Nuclear Magnetic Resonance Spectroscopy in the Diagnosis of Autism-Related Disorders
Pp. 131-142 (12)
Autism spectrum disorders (ASDs) are severe heterogeneous
neurodevelopmental disorders. Interaction of genes with environmental factors is the
origin these enigmatic conditions. ASDs are characterized by dysfunctions in social
interaction and communication skills, repetitive and stereotypic verbal and non-verbal
behaviours. Autistic children show immune dysfunction. The incidence and prevalence
of ASDs are increasing. Between 1 in 80 and 1 in 240 with an average of 1 in 88
children in the United States have an ASD, according to Center for Disease Control.
The mechanisms of ASD pathogenesis are still unknown; it is of priority to provide
either preventative or corrective therapies. Available treatments for autism can be
divided into behavioural, nutritional and medical approaches, although no defined
standard approach exists. ASDs are increasingly recognized as a public health problem.
The lifetime cost to care for an individual with an ASD is $3.2 million. A correct and an
early diagnosis is the priority need for ASD management.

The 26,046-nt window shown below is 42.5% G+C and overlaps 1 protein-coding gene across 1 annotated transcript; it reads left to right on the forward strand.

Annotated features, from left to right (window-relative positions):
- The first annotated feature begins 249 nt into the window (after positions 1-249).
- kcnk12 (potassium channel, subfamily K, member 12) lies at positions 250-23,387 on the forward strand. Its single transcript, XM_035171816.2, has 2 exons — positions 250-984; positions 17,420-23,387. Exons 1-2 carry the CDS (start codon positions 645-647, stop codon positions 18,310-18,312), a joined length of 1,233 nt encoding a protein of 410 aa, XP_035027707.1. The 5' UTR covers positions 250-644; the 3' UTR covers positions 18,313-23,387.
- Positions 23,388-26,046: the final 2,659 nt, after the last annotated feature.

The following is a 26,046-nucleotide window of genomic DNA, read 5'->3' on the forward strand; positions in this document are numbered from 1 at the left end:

Proton magnetic resonance spectroscopy (MRS) offers a non-invasive method for
characterizing chemical and cellular features in vivo. Indeed, when applied to a living
system, MRS is able to provide the chemical composition of tissues, indicate the
metabolic processes and identify unknown chemical or metabolic relationships to
MRS can detect chemical abnormalities in brain regions strictly related to autism
pathogenesis; in this way it could be useful to investigate specific biomarkers that could
be used for an optimal therapeutic strategy.
MRS could offer an extraordinary potential tool to provide a better diagnosis for ASDs,
which in turn, could ensure an early and efficient treatment.
Autism, metabolites, neurotransmitters, spectroscopy.